Explaining The Sexual Harassment Act

Julie Carrington banner, Top Stories

In December 2017, the Employment Sexual Harassment (Prevention) Act 2017 was proclaimed. Under the Act, every employer must ensure that within six months of its commencement, they provide a clearly articulated, written policy statement against sexual harassment in the workplace.

Acting Chief Labour Officer (CLO), Victor Felix, explained the provisions in the Act in greater detail, during an interview with the Barbados Government Information Service.

The top labour official stated that sexual harassment, under the legislation, included “the use of sexually suggestive words, comments, jokes, gestures or actions that annoy, alarm or abuse a person”. Also included, he pointed out, were “the initiation of unwanted physical contact, unwelcome sexual advances or requests”.

Focusing on the main features of the Act of which employers and employees should be aware, Mr. Felix pointed out that all employers must establish and communicate a policy on sexual harassment to employees.

“The Sexual Harassment Act provides a framework for the reporting and lodging of complaints; and provides for the investigation, hearing and determination of sexual harassment complaints. The Act also provides for strict confidentiality, except to the extent necessary for the purposes of the Act,” he noted.

(Stock Photo)

The CLO stated that a schedule was set out under the Act which detailed the elements that must be included in the respective workplace policy. Under this schedule, he explained, sexual harassment must be defined “substantially the same as the definition given under the Act”.

He added that there must be a statement of intent from the employer and the steps to be taken if there is a complaint of sexual harassment.

Mr. Felix gave the assurance that his department stood ready to assist employers who might have difficulty crafting their own policies.  “Employees don’t need to worry…they should use the schedule [when creating their policy] and [do a checklist against it] to ensure that every item in the schedule to the Act, is covered in your policy,” he advised.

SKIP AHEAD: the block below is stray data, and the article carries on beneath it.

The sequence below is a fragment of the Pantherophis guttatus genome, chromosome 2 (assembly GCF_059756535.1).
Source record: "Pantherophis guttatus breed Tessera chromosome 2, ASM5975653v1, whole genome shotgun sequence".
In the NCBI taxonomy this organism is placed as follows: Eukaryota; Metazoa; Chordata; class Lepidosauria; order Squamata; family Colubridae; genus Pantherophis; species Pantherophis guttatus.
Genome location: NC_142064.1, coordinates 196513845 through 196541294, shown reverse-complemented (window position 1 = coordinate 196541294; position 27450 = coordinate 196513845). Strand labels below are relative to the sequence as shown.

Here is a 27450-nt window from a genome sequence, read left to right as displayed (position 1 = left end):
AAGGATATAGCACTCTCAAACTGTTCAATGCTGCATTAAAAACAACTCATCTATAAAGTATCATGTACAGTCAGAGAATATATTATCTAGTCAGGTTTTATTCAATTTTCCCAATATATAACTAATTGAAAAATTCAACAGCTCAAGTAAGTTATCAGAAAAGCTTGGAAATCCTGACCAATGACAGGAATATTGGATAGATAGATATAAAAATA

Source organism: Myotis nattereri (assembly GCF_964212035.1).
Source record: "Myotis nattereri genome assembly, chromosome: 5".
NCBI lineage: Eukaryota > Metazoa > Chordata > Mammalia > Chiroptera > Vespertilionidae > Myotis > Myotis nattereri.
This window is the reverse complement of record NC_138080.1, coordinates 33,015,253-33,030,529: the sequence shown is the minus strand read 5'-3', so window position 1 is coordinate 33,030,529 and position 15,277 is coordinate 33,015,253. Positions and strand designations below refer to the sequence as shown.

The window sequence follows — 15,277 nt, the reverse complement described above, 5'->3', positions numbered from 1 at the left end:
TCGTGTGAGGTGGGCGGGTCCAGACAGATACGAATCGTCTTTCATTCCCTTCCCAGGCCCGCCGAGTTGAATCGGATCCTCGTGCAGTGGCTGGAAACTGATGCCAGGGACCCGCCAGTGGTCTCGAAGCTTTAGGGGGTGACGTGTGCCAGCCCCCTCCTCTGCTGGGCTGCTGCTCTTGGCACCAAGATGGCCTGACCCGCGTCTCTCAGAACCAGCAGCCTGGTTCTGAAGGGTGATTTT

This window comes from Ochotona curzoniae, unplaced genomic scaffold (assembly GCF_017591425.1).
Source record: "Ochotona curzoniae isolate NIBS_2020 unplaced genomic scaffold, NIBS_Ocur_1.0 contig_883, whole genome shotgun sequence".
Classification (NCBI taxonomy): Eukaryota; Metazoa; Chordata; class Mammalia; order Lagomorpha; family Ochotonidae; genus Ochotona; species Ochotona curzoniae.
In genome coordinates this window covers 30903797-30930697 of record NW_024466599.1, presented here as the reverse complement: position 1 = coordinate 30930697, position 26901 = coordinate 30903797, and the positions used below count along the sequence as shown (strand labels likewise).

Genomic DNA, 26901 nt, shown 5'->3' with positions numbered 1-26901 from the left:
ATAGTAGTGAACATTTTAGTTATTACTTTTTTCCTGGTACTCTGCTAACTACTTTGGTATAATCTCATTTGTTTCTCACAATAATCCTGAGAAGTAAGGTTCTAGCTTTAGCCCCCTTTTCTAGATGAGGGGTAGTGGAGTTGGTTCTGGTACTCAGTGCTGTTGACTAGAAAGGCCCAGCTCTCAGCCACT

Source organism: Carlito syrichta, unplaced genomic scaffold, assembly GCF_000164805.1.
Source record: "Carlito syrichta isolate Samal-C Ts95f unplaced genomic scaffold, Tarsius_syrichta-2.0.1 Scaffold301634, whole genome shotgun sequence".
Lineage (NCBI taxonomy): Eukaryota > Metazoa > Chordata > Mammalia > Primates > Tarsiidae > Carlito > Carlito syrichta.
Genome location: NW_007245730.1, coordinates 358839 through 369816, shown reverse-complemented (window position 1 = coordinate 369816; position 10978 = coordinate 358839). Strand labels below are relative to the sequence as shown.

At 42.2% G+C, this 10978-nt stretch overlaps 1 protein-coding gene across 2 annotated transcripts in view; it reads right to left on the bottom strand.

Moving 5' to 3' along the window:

“Additionally, the Labour Department is always available for assistance and discussions in these matters and we think that the trade unions and professional associations can be extremely helpful to their membership in working with them in the formulation of the policy in accordance with the legislation,” the CLO further noted.

As with any legislation, contravention of the Employment Sexual Harassment (Prevention) Act will result in the imposition of penalties.

“When we think about penalties, I want to look at it in three different areas. If you are talking about penalties regarding the act of sexual harassment, the Chief Labour Officer, at the early level, or if it reaches the Tribunal, our first role is to endeavour to resolve the complaint reasonably. To prevent the respondent from repeating the action, you can order the respondent to compensate the complainant in the amount as determined by the Tribunal.

“At another level, failure to establish a policy, or if you breach the confidentiality requirements of the legislation, that constitutes a penalty where you could be fined up to $10,000, face a term of imprisonment, or both.  In the case of a person making a false complaint, there is provision for a fine of $10,000 or 12 months’ imprisonment,” the CLO outlined.

(Stock Image)

He made it clear that if repeated efforts to get employers to complete the written policy failed, then they too will be penalised to the tune of $10,000 or two years’ imprisonment. The labour official also had some advice for employees who encountered sexual harassment in the workplace.

“The steps employees can take if they experience sexual harassment in the workplace, such as peer-on-peer harassment, are to complain to your supervisor or management to resolve the issue.  If you are not satisfied with the internal resolution, then you can approach the Chief Labour Officer on the matter.  If the sexual harassment is against the chief executive officer of the organisation, then you may want to approach the CLO from the very outset.

“After the Chief Labour Officer has investigated and sought to bring a resolution to the matter, but is not satisfied that they have brought a resolution that is satisfactory, then the matter will go on to the Employment Rights Tribunal for a resolution,” he explained.

Persons seeking further information and guidance on the Employment Sexual Harassment (Prevention) Act 2017 may contact the Labour Department at 535-1500.


Share this post with a friend...Email this to someone
Share on Facebook
Share on Google+
Tweet about this on Twitter
Share on LinkedIn